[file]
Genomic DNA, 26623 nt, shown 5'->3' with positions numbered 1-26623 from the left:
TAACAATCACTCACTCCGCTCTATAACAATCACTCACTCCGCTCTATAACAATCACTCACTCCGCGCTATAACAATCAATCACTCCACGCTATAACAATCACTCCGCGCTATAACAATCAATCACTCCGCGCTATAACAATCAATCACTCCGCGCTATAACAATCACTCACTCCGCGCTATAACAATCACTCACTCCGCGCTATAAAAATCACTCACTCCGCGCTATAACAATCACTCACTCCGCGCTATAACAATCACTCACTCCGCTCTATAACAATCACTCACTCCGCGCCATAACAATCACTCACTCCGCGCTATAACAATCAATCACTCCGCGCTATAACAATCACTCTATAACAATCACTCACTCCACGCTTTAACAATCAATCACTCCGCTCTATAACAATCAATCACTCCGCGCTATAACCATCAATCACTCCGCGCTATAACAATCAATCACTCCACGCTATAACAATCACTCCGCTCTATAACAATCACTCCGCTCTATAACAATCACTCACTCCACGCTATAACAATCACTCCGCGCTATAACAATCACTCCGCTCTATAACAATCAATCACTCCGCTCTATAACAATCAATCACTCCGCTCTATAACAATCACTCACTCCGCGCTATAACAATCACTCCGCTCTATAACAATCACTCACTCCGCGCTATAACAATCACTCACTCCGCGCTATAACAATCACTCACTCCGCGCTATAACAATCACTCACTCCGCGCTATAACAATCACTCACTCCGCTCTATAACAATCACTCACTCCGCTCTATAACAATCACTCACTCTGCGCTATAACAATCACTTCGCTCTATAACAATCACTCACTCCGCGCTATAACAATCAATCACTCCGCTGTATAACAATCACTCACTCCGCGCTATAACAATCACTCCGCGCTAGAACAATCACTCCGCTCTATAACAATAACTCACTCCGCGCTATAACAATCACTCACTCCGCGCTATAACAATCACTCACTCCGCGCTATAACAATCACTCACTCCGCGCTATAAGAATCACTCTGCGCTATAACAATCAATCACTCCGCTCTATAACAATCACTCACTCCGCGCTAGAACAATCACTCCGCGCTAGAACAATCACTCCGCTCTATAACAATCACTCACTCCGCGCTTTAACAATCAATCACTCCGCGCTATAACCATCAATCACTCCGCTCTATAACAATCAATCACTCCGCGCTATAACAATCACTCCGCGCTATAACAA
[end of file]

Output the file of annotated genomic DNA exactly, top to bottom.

Genomic DNA, 26623 nt, shown 5'->3' with positions numbered 1-26623 from the left:
TAACAATCACTCACTCCGCTCTATAACAATCACTCACTCCGCTCTATAACAATCACTCACTCCGCGCTATAACAATCAATCACTCCACGCTATAACAATCACTCCGCGCTATAACAATCAATCACTCCGCGCTATAACAATCAATCACTCCGCGCTATAACAATCACTCACTCCGCGCTATAACAATCACTCACTCCGCGCTATAAAAATCACTCACTCCGCGCTATAACAATCACTCACTCCGCGCTATAACAATCACTCACTCCGCTCTATAACAATCACTCACTCCGCGCCATAACAATCACTCACTCCGCGCTATAACAATCAATCACTCCGCGCTATAACAATCACTCTATAACAATCACTCACTCCACGCTTTAACAATCAATCACTCCGCTCTATAACAATCAATCACTCCGCGCTATAACCATCAATCACTCCGCGCTATAACAATCAATCACTCCACGCTATAACAATCACTCCGCTCTATAACAATCACTCCGCTCTATAACAATCACTCACTCCACGCTATAACAATCACTCCGCGCTATAACAATCACTCCGCTCTATAACAATCAATCACTCCGCTCTATAACAATCAATCACTCCGCTCTATAACAATCACTCACTCCGCGCTATAACAATCACTCCGCTCTATAACAATCACTCACTCCGCGCTATAACAATCACTCACTCCGCGCTATAACAATCACTCACTCCGCGCTATAACAATCACTCACTCCGCGCTATAACAATCACTCACTCCGCTCTATAACAATCACTCACTCCGCTCTATAACAATCACTCACTCTGCGCTATAACAATCACTTCGCTCTATAACAATCACTCACTCCGCGCTATAACAATCAATCACTCCGCTGTATAACAATCACTCACTCCGCGCTATAACAATCACTCCGCGCTAGAACAATCACTCCGCTCTATAACAATAACTCACTCCGCGCTATAACAATCACTCACTCCGCGCTATAACAATCACTCACTCCGCGCTATAACAATCACTCACTCCGCGCTATAAGAATCACTCTGCGCTATAACAATCAATCACTCCGCTCTATAACAATCACTCACTCCGCGCTAGAACAATCACTCCGCGCTAGAACAATCACTCCGCTCTATAACAATCACTCACTCCGCGCTTTAACAATCAATCACTCCGCGCTATAACCATCAATCACTCCGCTCTATAACAATCAATCACTCCGCGCTATAACAATCACTCCGCGCTATAACAA